These headlines and their kin greet me as though I’m halfway familiar with whatever they are talking about. I am, but not in a way that requires active engagement. I understand because I look at similar headlines without clicking, read discussions of their content without joining in, and absorb the context through secondary and tertiary sources. The internet often assumes intimacy, forgoes explanation, and presents itself as a shimmering wall of phrases you might recognize. How many times have you read an article that began, “You’ve probably seen this by now unless you’ve been living under a rock,” only to bring up some asinine event that anyone, including you, could have missed?
As the year went on, if I read these kinds of headlines together in quick succession, a sort of semantic satiation took over my brain. The names of actors, television shows, musicians, events, emotions, and more lost their meaning, shifting from fixed units of information to jumbles of letters. And after September, when one of these headlines crossed my path, I’d look at it and think something along the lines of, “so you’re telling me Zendaya is Meechee, and that Danny DeVito may be Dorgle.” (The latter is another indelible line from the song.) “Zendaya is Meechee” became a substitute for any phrase, a nonsense slurry embalming my brain whenever some fatuous event too exhausting to decode ambushed me in the wild.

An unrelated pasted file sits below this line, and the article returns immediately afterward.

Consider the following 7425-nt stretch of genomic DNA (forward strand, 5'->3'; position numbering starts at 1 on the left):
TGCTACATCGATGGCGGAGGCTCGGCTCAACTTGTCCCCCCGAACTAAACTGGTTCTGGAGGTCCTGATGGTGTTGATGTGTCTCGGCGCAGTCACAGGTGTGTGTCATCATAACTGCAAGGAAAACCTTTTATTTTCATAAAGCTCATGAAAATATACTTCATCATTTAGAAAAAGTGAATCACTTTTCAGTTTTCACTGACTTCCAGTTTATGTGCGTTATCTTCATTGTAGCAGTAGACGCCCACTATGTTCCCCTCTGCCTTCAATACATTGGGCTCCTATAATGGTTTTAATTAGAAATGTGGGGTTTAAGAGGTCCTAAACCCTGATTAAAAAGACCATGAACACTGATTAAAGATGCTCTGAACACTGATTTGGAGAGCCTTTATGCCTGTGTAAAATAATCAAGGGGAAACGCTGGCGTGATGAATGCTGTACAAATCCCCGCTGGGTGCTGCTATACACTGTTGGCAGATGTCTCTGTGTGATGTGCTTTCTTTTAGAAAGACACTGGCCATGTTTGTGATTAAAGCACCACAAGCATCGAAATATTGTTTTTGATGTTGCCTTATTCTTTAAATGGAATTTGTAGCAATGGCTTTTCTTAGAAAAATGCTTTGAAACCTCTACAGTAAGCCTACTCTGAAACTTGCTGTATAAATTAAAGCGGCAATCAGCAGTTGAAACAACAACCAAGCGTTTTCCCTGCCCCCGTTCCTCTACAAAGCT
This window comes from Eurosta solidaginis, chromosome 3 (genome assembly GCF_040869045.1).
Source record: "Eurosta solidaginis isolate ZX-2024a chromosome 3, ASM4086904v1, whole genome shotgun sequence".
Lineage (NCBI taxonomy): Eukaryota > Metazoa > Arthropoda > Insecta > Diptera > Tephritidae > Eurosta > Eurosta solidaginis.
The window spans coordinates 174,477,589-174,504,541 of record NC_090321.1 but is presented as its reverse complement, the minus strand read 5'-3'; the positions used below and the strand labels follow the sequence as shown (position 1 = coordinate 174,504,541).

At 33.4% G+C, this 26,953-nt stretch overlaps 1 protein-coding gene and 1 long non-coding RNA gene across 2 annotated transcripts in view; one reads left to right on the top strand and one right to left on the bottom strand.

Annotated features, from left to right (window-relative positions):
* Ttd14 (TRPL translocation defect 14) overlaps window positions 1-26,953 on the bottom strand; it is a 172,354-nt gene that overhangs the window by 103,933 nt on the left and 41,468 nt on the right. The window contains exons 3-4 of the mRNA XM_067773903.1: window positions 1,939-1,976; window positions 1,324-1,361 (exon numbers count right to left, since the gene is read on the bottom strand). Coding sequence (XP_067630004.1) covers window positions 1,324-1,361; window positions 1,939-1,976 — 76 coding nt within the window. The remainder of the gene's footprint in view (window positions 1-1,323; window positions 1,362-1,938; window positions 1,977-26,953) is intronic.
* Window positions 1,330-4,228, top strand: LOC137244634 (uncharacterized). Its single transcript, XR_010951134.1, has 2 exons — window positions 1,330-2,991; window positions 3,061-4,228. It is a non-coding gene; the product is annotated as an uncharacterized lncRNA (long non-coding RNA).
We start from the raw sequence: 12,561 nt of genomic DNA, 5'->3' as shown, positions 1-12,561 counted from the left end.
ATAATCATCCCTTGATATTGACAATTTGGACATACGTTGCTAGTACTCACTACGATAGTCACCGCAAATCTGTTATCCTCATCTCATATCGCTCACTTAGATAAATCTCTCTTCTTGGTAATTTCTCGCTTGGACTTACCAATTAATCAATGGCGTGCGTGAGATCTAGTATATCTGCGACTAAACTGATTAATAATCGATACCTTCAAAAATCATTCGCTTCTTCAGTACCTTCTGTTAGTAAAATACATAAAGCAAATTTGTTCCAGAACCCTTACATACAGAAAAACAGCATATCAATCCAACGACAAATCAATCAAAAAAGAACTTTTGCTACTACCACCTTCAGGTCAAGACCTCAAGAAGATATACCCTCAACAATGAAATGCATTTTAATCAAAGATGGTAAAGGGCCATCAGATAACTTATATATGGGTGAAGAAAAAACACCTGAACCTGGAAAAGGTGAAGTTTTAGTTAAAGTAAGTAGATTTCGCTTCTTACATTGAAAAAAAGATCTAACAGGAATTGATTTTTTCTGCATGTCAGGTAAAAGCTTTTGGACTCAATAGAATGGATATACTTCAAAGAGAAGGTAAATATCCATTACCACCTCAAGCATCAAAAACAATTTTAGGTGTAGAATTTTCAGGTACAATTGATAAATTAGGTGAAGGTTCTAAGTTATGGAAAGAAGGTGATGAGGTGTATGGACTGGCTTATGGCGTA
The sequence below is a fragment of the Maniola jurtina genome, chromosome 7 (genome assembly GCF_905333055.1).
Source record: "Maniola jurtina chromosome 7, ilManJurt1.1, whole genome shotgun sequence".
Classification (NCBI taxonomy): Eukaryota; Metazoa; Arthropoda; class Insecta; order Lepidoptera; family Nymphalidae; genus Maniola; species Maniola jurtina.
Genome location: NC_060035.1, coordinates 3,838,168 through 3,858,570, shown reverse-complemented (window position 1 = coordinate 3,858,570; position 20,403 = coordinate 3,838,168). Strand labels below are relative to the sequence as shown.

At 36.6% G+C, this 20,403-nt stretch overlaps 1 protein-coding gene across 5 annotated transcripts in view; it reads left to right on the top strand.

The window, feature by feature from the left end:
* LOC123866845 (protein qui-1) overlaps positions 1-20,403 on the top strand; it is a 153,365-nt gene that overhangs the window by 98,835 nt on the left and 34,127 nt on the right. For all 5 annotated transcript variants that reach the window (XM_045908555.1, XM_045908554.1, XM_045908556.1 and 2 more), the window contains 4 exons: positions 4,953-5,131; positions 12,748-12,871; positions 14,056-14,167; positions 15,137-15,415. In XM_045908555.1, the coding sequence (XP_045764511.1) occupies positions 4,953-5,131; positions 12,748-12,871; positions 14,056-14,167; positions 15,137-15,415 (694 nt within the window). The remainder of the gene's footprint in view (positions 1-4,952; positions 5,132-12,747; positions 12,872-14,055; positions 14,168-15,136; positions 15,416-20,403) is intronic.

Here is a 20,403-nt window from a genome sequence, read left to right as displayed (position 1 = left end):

So much was presented to me under the guise of utility or self-improvement that I could only take in so much before my mind fogged over and processed everything as... Meechee.
I am aware, faintly, that this is a problem exclusive to people whose livelihoods or lack thereof push them to sit in front of internet for large quantities of time, and that the phenomena I’m describing might be easily cured by throwing my laptop into a dumpster. But I also think the problem, as it happened to me, was a byproduct of the internet’s procession toward total content saturation, as there are now thousands of websites and strains of thought one might be expected to be familiar with, and a demonstration of the human brain’s natural capacity for understanding. So much was presented to me under the guise of utility or self-improvement that I could only take in so much before my mind fogged over and processed everything as... Meechee.